Folksy and fresh, endearing and affecting, Fried Green Tomatoes at the Whistle Stop Cafe is the now-classic novel of two women in the 1980s; of gray-headed Mrs. Threadgoode telling her life story to Evelyn, who is in the sad slump of middle age. The tale she tells is also of two women--of the irrepressibly daredevilish tomboy Idgie and her friend Ruth--who back in the thirties ran a little place in Whistle Stop, Alabama, a Southern kind of Cafe Wobegon offering good barbecue and good coffee and all kinds of love and laughter, even an occasional murder. And as the past unfolds, the present--for Evelyn and for us--will never be quite the same again...
"Airplanes and television have removed the Threadgoodes from the Southern scene. Happily for us, Fannie Flagg has preserved a whole community of them in a richly comic, poignant narrative that records the exuberance of their lives, the sadness of their departure. Idgie Threadgoode is a true original: Huckleberry Finn would have tried to marry her!"
--Harper Lee, Author of To Kill a Mockingbird
"A real novel and a good one... [from] the busy brain of a born storyteller."
--The New York Times
"It's very good, in fact, just wonderful."
--Los Angeles Times
"Funny and macabre."
--The Washington Post
"Courageous and wise."
About the Author
FANNIE FLAGG's writing career began behind the scenes of television's "Candid Camera" and progressed to out-in-front as performer-writer. Her acting achievements led to roles in motion pictures including "Five Easy Pieces," with Jack Nicholson; "Stay Hungry," with Jeff Bridges and Sally Field; and, most recently, "Crazy in Alabama," with Melanie Griffith. For the theater in New York she did "Patio Porch "and "Come Back to the Five and Dime, Jimmy Dean, Jimmy Dean," and played the lead role in the Broadway musical "The Best Little Whorehouse in Texas,"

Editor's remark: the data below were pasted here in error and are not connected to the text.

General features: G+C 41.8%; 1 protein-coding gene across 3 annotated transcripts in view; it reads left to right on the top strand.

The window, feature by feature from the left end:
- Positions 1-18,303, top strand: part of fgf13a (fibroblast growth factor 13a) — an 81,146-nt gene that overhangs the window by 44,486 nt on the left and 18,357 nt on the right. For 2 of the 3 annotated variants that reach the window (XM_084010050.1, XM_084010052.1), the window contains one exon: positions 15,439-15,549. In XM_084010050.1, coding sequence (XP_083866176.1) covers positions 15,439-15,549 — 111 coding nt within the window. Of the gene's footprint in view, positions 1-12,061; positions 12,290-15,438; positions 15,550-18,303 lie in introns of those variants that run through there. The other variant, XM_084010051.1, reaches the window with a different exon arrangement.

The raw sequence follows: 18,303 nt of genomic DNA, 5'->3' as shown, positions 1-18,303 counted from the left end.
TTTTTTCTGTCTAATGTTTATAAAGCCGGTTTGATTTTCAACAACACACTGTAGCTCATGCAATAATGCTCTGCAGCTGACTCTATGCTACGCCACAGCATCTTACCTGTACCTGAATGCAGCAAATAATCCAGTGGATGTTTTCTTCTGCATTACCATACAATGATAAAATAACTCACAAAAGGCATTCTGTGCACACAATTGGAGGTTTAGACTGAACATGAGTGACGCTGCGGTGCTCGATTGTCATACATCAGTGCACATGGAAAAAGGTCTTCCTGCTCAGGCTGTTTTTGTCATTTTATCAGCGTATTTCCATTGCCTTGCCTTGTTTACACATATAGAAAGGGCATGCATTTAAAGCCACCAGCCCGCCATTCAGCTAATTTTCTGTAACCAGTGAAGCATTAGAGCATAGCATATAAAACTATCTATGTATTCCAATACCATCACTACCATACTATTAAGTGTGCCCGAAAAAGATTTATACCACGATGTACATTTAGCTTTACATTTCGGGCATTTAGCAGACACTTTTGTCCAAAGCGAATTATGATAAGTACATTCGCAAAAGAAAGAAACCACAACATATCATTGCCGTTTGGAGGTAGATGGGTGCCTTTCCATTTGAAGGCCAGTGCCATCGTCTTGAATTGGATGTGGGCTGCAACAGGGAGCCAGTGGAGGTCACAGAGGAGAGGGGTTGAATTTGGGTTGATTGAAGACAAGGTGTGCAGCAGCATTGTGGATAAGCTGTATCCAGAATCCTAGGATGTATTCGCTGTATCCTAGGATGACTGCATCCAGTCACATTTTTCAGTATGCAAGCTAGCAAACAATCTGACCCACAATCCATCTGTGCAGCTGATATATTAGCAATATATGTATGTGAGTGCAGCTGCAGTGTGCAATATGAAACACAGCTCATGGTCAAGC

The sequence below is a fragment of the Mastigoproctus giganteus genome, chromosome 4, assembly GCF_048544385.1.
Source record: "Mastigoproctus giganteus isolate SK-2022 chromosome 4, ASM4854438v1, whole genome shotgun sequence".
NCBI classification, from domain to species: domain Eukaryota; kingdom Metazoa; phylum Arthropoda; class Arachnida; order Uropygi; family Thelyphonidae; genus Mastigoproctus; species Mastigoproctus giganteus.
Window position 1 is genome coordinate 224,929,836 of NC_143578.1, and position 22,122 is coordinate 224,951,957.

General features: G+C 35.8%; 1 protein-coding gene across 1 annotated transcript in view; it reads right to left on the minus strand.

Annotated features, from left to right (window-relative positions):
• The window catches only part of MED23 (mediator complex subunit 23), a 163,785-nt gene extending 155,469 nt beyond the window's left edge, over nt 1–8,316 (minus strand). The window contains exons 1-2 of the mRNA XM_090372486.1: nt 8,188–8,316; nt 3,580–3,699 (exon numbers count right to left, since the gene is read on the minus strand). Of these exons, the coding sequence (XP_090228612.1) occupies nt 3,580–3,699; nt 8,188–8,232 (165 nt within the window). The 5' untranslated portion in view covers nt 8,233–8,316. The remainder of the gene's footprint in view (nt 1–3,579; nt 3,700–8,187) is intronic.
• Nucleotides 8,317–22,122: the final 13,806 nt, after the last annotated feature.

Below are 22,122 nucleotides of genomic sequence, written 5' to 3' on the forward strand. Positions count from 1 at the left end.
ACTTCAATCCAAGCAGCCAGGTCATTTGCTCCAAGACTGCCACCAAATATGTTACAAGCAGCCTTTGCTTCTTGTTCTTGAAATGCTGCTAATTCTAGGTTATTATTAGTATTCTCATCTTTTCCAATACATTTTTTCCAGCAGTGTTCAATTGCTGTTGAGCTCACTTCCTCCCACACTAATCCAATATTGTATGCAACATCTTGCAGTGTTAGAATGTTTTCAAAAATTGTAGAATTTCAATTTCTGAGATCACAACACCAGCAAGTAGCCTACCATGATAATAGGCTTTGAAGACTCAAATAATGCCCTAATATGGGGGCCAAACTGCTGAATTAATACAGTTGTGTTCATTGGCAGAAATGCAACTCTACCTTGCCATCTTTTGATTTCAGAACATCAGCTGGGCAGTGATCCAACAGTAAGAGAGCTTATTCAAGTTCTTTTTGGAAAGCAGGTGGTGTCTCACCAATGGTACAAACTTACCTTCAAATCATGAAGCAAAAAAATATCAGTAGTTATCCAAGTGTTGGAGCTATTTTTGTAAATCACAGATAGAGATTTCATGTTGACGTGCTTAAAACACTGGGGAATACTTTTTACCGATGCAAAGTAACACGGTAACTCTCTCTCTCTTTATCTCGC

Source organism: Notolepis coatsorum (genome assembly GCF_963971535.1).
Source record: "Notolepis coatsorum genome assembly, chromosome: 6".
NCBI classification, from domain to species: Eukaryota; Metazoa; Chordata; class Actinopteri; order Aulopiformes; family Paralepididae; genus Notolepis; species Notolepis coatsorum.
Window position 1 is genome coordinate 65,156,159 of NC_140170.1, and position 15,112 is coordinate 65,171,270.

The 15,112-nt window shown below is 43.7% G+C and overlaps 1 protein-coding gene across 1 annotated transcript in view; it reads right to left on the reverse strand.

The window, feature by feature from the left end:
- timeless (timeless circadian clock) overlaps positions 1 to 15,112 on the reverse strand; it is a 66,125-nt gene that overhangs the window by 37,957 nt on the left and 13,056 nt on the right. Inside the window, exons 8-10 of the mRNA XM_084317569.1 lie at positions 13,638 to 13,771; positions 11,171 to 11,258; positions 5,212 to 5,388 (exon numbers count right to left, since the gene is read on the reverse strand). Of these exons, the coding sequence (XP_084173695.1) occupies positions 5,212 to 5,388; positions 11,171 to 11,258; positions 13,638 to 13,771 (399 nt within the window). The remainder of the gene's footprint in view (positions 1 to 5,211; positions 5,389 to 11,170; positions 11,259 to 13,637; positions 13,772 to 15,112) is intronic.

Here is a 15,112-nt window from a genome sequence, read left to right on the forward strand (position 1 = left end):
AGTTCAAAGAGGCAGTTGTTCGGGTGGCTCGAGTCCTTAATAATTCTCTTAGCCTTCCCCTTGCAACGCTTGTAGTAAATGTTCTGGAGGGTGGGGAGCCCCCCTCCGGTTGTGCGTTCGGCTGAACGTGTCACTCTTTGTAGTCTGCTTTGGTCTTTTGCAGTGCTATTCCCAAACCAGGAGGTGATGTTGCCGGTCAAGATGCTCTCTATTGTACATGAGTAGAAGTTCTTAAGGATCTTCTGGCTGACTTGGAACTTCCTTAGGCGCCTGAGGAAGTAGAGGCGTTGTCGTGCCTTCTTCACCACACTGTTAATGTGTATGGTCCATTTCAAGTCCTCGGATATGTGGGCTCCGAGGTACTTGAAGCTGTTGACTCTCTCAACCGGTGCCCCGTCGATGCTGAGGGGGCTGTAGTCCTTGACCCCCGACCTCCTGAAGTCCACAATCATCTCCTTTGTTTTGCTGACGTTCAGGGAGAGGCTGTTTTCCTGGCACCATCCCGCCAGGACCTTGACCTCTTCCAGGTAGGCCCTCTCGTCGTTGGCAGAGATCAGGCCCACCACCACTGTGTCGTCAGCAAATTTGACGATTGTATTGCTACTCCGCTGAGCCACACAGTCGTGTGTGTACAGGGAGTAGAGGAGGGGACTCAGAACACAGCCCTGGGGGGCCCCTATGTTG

Her first novel, "Daisy Fay and the Miracle Man," was on the "New York Times "bestseller list for ten weeks. Her second, "Fried Green Tomatoes at the Whistle Stop Cafe," praised by Harper Lee and Eudora Welty, was on the "Times" list for thirty-six weeks. It was made into the memorable hit movie "Fried Green Tomatoes," starring Jessica Tandy and Kathy Bates. The screenplay, also written by Flagg, earned her the coveted Scripters Award and was nominated for an Academy Award and the Writers Guild of America Screen Award. Her reading of the Random House audiobook received a Grammy nomination.
That book gave way to an even bigger hardcover success for "Welcome to the World, Baby Girl!, "a "New York Times "Notable Book of the Year, which "The Christian Science Monitor "called "captivating . . . a comic novel to open with open arms." Flagg lives in California and in Alabama.
"The people in Miss Flagg's book are as real as the people in books can
be. If you put an ear to the pages, you can almost hear the characters
speak. The writer's imaginative skill transforms simple, everyday events
into complex happenings that take on universal meanings."
"This whole literary enterprise shines with honesty, gallantry, and love
of perfect details that might otherwise be forgotten."
--Los Angeles Times
"A sparkling gem."
"Watch out for Fannie Flagg. When I walked into the Whistle Stop Cafe she
fractured my funny bone, drained my tear ducts, and stole my heart."
--Florence King, Author of Confessions of a Failed Southern Lady
"Admirers of the wise child in Flagg's first novel, Coming Attractions,
will find her grown-up successor, Idgie, equally appealing. The book's
best character, perhaps, is the town of Whistle Stop itself--too bad
trains don't stop there anymore."